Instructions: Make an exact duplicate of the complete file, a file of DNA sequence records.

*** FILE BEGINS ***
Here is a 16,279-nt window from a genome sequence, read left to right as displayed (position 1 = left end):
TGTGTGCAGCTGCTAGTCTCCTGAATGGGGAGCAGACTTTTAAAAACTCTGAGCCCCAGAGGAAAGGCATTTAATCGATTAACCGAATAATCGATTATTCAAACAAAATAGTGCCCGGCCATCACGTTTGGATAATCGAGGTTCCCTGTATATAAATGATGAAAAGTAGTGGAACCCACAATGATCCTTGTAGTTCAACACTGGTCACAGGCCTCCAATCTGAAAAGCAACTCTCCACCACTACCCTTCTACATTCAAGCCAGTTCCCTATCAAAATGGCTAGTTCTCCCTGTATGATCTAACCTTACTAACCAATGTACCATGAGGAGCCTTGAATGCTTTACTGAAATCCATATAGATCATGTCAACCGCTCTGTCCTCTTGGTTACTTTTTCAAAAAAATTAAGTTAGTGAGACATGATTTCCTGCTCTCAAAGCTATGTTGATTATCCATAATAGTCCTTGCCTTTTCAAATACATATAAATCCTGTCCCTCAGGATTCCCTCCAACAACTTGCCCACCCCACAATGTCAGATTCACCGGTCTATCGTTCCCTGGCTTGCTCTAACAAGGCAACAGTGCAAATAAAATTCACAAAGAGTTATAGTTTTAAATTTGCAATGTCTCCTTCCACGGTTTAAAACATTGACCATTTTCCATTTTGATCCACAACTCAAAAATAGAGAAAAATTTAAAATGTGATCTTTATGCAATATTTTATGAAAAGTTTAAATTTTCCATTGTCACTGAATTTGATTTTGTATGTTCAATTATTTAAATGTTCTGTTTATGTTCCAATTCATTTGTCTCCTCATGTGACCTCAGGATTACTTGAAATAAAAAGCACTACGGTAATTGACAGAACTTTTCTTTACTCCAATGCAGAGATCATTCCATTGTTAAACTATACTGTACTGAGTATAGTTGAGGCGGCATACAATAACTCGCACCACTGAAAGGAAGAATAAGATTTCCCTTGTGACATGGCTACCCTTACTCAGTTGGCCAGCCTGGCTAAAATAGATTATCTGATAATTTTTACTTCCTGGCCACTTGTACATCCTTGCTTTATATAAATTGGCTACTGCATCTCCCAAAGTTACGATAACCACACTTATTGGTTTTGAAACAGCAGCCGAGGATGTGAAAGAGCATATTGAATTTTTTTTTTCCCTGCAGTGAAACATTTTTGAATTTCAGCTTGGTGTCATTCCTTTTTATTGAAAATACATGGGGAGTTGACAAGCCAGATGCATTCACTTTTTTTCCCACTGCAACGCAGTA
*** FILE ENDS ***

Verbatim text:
Here is a 16,279-nt window from a genome sequence, read left to right as displayed (position 1 = left end):
TGTGTGCAGCTGCTAGTCTCCTGAATGGGGAGCAGACTTTTAAAAACTCTGAGCCCCAGAGGAAAGGCATTTAATCGATTAACCGAATAATCGATTATTCAAACAAAATAGTGCCCGGCCATCACGTTTGGATAATCGAGGTTCCCTGTATATAAATGATGAAAAGTAGTGGAACCCACAATGATCCTTGTAGTTCAACACTGGTCACAGGCCTCCAATCTGAAAAGCAACTCTCCACCACTACCCTTCTACATTCAAGCCAGTTCCCTATCAAAATGGCTAGTTCTCCCTGTATGATCTAACCTTACTAACCAATGTACCATGAGGAGCCTTGAATGCTTTACTGAAATCCATATAGATCATGTCAACCGCTCTGTCCTCTTGGTTACTTTTTCAAAAAAATTAAGTTAGTGAGACATGATTTCCTGCTCTCAAAGCTATGTTGATTATCCATAATAGTCCTTGCCTTTTCAAATACATATAAATCCTGTCCCTCAGGATTCCCTCCAACAACTTGCCCACCCCACAATGTCAGATTCACCGGTCTATCGTTCCCTGGCTTGCTCTAACAAGGCAACAGTGCAAATAAAATTCACAAAGAGTTATAGTTTTAAATTTGCAATGTCTCCTTCCACGGTTTAAAACATTGACCATTTTCCATTTTGATCCACAACTCAAAAATAGAGAAAAATTTAAAATGTGATCTTTATGCAATATTTTATGAAAAGTTTAAATTTTCCATTGTCACTGAATTTGATTTTGTATGTTCAATTATTTAAATGTTCTGTTTATGTTCCAATTCATTTGTCTCCTCATGTGACCTCAGGATTACTTGAAATAAAAAGCACTACGGTAATTGACAGAACTTTTCTTTACTCCAATGCAGAGATCATTCCATTGTTAAACTATACTGTACTGAGTATAGTTGAGGCGGCATACAATAACTCGCACCACTGAAAGGAAGAATAAGATTTCCCTTGTGACATGGCTACCCTTACTCAGTTGGCCAGCCTGGCTAAAATAGATTATCTGATAATTTTTACTTCCTGGCCACTTGTACATCCTTGCTTTATATAAATTGGCTACTGCATCTCCCAAAGTTACGATAACCACACTTATTGGTTTTGAAACAGCAGCCGAGGATGTGAAAGAGCATATTGAATTTTTTTTTTCCCTGCAGTGAAACATTTTTGAATTTCAGCTTGGTGTCATTCCTTTTTATTGAAAATACATGGGGAGTTGACAAGCCAGATGCATTCACTTTTTTTCCCACTGCAACGCAGTA